… there were four breweries on Twitter in 2007, 82 at the end of 2008, and now there are over 720 at the end of 2009. As much success as Twitter has had, Facebook is a bigger deal though. And with over 350 million people on the service, breweries are taking advantage. Consider the New Belgium Brewing page on Facebook where you see that the brewery has approximately 60,000 fans.
If we know that breweries helped drive the vernacular of “craft beer,” it’s easy to see how using social media platforms can enhance the growth of interest in looking up “craft beer.” It just so happens that 2009 was a banner year for all of this, when social media became part of the business plan for many.
I believe that as people pulled up Google to search for “craft beer,” there was also a good chance they were seeing the phrase used in online social spaces, whether message boards, Twitter, Facebook or beyond. Tech savvy people on social media likely beget tech savvy people using Google, and vice versa.
In June 2009, about 11.5 million Twitter accounts existed, nearly three-quarters of which were created in the first five months of that year. This also happens to be the time frame that “craft beer” begins its ascension through Google searches based in the Northeast. Thanks to the Internet and social media channels, it’s easy to imagine how people sharing thoughts and ideas pertaining to craft beer might pique the interest of someone elsewhere in the country to search for “craft beer,” as we see below in the growth of the search term. Darker states mean more searches for “craft beer” on Google:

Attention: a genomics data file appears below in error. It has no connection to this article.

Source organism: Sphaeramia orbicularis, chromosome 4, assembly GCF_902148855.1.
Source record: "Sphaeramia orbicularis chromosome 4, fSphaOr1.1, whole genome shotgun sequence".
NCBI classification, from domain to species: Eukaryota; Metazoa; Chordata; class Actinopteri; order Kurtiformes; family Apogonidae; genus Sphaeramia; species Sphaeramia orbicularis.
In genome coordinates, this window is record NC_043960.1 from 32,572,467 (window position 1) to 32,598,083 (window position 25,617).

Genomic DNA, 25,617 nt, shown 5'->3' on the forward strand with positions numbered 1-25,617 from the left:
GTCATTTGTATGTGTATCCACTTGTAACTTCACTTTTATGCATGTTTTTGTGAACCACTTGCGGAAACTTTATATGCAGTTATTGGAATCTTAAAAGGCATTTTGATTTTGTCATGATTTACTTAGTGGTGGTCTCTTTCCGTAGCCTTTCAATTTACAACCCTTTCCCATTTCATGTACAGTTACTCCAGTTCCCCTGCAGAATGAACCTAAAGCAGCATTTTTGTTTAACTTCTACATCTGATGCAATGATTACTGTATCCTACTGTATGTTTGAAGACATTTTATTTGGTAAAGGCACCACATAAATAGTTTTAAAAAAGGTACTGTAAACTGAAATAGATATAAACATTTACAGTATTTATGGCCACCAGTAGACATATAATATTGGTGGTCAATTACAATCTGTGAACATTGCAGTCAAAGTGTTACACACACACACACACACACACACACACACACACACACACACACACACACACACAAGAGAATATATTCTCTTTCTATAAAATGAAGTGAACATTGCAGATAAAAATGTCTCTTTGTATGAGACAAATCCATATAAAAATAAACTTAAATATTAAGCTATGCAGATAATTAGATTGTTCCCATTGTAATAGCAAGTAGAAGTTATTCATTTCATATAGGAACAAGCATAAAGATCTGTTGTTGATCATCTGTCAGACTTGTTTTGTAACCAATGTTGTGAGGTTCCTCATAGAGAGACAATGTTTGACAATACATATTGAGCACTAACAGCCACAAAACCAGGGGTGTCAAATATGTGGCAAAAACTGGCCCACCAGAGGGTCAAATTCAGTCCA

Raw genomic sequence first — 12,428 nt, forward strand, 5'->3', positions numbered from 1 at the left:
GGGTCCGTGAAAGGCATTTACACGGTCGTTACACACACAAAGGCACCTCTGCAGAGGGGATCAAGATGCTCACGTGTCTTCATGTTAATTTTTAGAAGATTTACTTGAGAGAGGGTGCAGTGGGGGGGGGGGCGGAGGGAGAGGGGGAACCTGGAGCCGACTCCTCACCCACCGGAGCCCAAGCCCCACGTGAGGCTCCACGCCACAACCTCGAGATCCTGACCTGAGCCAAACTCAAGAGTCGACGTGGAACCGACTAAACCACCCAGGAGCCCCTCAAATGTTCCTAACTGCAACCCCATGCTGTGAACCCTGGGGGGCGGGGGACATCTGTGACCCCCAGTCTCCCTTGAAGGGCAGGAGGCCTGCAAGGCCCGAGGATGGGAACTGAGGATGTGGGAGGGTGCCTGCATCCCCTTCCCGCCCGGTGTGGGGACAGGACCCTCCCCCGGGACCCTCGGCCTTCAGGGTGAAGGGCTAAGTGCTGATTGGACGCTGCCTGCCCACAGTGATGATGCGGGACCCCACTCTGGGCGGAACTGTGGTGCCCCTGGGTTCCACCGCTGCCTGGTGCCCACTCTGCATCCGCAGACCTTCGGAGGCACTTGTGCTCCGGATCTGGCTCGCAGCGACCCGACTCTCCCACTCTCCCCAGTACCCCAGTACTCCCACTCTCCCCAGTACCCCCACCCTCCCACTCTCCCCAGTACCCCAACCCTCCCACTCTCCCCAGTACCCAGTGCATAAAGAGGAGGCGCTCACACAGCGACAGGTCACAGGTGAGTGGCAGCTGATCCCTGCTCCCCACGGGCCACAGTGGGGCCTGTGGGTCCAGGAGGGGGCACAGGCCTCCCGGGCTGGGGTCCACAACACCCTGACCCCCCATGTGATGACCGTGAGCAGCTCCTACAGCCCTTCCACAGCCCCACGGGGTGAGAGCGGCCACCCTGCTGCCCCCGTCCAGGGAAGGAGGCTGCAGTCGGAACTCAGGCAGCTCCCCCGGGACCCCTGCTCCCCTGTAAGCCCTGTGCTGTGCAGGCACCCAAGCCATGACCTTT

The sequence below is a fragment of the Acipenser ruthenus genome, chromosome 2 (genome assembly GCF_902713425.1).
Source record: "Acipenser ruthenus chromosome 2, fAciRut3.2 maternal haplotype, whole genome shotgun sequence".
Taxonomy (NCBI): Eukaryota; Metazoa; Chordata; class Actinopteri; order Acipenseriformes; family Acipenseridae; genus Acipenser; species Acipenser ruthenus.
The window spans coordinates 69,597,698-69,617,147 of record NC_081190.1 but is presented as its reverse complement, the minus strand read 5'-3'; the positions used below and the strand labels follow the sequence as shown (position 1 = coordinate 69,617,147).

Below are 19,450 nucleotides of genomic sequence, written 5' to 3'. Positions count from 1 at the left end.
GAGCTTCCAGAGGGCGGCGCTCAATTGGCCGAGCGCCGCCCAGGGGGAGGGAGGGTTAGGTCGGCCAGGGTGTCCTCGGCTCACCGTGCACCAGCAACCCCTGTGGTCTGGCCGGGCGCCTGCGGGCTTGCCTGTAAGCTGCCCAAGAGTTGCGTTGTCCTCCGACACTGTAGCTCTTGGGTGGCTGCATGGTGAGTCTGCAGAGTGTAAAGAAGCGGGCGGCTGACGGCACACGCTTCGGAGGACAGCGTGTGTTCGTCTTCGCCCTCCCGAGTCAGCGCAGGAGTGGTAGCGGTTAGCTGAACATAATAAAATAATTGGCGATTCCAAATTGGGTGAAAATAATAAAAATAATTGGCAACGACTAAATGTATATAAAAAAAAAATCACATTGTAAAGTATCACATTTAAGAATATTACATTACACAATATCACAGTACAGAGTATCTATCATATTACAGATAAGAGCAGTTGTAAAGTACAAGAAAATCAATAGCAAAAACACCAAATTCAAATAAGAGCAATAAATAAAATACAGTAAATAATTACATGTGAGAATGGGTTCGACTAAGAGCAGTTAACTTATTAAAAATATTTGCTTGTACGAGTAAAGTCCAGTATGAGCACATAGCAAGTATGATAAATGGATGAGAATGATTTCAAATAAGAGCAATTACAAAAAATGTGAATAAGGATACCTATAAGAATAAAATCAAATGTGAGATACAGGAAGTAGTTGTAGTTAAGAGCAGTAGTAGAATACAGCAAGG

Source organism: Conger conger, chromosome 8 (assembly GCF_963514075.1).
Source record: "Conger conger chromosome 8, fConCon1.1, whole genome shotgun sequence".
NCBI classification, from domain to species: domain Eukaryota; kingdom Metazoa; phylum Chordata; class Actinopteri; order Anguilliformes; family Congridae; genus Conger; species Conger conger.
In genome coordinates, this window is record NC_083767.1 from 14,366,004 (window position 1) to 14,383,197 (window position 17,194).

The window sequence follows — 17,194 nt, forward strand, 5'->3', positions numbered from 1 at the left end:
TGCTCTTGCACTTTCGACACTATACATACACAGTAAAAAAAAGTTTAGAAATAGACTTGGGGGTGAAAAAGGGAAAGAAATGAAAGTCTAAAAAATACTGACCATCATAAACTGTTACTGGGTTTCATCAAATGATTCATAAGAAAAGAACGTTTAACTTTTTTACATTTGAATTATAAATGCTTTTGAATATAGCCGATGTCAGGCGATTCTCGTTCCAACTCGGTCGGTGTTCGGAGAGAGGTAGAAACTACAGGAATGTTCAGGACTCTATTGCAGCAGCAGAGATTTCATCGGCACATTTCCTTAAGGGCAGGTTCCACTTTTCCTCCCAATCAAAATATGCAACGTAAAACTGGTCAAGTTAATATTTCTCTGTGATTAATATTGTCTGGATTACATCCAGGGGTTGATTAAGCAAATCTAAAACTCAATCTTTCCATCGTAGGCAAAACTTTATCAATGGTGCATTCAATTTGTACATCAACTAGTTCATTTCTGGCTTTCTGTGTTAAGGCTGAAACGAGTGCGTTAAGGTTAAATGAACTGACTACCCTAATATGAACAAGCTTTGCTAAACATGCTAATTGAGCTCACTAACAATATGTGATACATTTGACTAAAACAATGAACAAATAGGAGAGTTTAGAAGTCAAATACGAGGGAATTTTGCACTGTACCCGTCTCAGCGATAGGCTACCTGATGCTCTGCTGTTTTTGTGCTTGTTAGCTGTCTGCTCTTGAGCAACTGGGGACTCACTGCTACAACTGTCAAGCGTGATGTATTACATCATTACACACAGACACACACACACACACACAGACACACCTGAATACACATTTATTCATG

We know many breweries began using social media in 2009 and it may be safe to assume some Average Joes and Janes using social media also liked beer, or at least were obviously curious to find out more about what was going on around them.
In something of a perfect storm, the highest concentration of Twitter users in 2009 were in areas searching for the term “craft beer” often, which includes major Northeast cities like New York City and Boston. These are also areas that saw large increases in sales from craft breweries.
To understand the potential for the virality of “craft beer,” it’s important to put 2009 into context with what a monumental shift that year held for social media. These are all stats specific to 2009:
- 11 percent of all time spent online was spent on social networking sites.
- Time spent on Facebook increased 700 percent.
- Overall, there was an 82 percent increase in time spent online on social networking sites.
- Facebook mobile received 112 percent growth in 2009, with Twitter’s mobile presence going up by 337 percent.
So what does this say about our vernacular? Well, it’s seemed to follow an easy path to popularity.
Exposure to craft beer came from increased interest and sales. Saying “craft beer” was then widely used by those in the know – the breweries. Finally, after people became accustomed to seeing craft beer and saying “craft beer,” they wanted to learn more and turned to the Internet, which coincided with huge adoption of social media as an engagement and education tool.
What do you think? Do you have any insight from your craft beer experience that may lend more depth to this conversation?
“Don’t drink to get drunk. Drink to enjoy life.” — Jack Kerouac